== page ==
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Strong winds and freak hailstorms across a wide swathe of north-central Burma killed at least eight people and did extensive damage to thousands of homes over the weekend, according to the government’s Relief and Resettlement Department.
Department director Phyu Lei Lei Tun told DVB that the extreme weather that hit parts of Sagaing, Mandalay and Magwe divisions and Chin and Shan states since Friday had destroyed more than a thousand homes.
“Over 1,100 homes were completely destroyed and another 11,000 suffered severe damage, such as roofs blown off by the wind,” she said.
“There was one person killed in Sagaing Division and another in Shan State, and six more in Mandalay, for a total of eight. There were also 17 people reported injured, but that number could rise,” she added.
On Sunday, the Department of Meteorology and Hydrology warned that the storms — which it said were normal for this time of year but were intensified by this year’s El Niño effect — could continue for the next two days.
Meanwhile, the department’s deputy-director, Kyaw Moe Oo, dismissed claims circulating on social media that a storm cloud moving at 600 mph (965 km/hour) was responsible for the devastation.
“There are rain clouds bringing storms to northern Burma, especially to the north and west of Sagaing Division, that could cause heavy downpours in the region, but they aren’t moving at anything like the phenomenal rate of 600 mph that the rumours claim,” he said, adding that the cloud formation is likely to dissipate over the next two or three days.
In some areas, whole villages were reportedly razed by the combination of powerful winds and hail the size of chicken eggs, according to local sources.
Aung Naing Win, a National League for Democracy MP for Mandalay Division’s Sintaung Township, said that five villages were “completely wiped out” when a hailstorm accompanied by high-speed winds swept through the area at around 5 pm on Friday.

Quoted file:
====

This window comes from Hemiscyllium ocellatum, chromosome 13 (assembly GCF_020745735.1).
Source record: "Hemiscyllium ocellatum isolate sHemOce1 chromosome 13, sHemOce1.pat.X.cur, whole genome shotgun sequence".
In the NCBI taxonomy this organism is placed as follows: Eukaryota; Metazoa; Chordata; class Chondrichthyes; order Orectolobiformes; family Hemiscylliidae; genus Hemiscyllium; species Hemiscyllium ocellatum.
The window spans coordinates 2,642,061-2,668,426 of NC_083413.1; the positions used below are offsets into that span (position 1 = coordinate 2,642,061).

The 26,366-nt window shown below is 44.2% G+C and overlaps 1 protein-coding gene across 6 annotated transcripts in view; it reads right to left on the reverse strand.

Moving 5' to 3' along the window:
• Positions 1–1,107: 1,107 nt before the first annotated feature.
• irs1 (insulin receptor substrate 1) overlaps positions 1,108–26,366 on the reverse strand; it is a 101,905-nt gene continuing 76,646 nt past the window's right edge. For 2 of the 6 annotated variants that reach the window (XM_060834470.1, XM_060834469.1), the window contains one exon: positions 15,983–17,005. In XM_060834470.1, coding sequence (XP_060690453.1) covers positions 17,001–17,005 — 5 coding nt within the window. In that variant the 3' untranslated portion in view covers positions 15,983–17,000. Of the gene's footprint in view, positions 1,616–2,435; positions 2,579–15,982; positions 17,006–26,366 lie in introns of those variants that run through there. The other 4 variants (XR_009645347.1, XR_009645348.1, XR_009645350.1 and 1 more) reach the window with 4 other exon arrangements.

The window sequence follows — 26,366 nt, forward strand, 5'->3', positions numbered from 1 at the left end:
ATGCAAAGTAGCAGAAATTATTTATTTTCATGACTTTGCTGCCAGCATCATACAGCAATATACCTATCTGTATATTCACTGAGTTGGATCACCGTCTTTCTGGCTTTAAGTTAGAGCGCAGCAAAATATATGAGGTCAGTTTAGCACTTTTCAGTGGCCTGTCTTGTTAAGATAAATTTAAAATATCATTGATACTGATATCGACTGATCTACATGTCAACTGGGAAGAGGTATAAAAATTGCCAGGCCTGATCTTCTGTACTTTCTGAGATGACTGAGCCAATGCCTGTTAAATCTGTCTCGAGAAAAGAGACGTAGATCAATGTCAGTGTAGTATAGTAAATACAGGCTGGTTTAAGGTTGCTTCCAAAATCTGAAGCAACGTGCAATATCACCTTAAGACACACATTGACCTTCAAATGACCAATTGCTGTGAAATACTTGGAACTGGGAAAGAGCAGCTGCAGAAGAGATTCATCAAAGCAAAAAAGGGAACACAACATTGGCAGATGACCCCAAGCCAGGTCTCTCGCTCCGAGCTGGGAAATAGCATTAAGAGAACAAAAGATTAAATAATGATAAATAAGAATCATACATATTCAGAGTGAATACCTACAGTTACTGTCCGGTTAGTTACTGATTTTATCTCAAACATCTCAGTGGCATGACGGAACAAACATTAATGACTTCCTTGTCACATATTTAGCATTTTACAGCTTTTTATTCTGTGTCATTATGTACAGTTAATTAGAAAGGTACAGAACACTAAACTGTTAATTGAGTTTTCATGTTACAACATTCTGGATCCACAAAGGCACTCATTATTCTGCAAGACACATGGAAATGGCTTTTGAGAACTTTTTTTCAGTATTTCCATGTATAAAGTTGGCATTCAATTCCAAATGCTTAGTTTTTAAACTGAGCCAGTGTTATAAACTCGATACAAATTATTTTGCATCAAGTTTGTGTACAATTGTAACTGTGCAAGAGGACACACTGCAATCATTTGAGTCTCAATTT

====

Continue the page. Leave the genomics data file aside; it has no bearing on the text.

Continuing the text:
“The hailstones came down hard, piercing zinc sheets [used as roofing], and now residents’ homes have no roofs. We have been informed that the local Red Cross and other relief organisations have pledged to donate tarpaulin sheets for temporary roofing,” he said.
He added that no deaths were reported in any of the five villages — Kangyi, Nyaungbintha, Ta-ohn, Phalanbin and Kotoe — but a number of people had been injured and some cattle had been killed.
Although most of Kachin State appears to have been spared the worst of the storms, a camp for internally displaced persons (IDPs) in Mansi Township, near Shan State, suffered significant damage, including the loss of a boarding school and dozens of temporary shelters.
“Student dorms and a study hall at the school were completely destroyed – the girls’ dorm was virtually flattened as it was built with bamboo and unable to withstand the heavy wind,” said Mary Tawm, director of local aid organisation Wunpawng Ninghtoi, describing the situation at the Bumtsit Pa IDP camp.
“In addition, 38 IDP homes had their roofs blown off and a communal kitchen for 15 households was also destroyed. The roofs on the living quarters of teachers at the schools were also blown off,” she added.
She said there were over 100 children aged between 10 and 18 sheltering at the camp who had to be relocated to a local church following the hailstorm.
Another IDP camp, Lana Zup Ja camp also suffered some damage, she said.
In a similar incident, over 500 houses in three IDP camps in Kachin state’s Chipwi and Sadon townships were destroyed by strong winds on 19 April.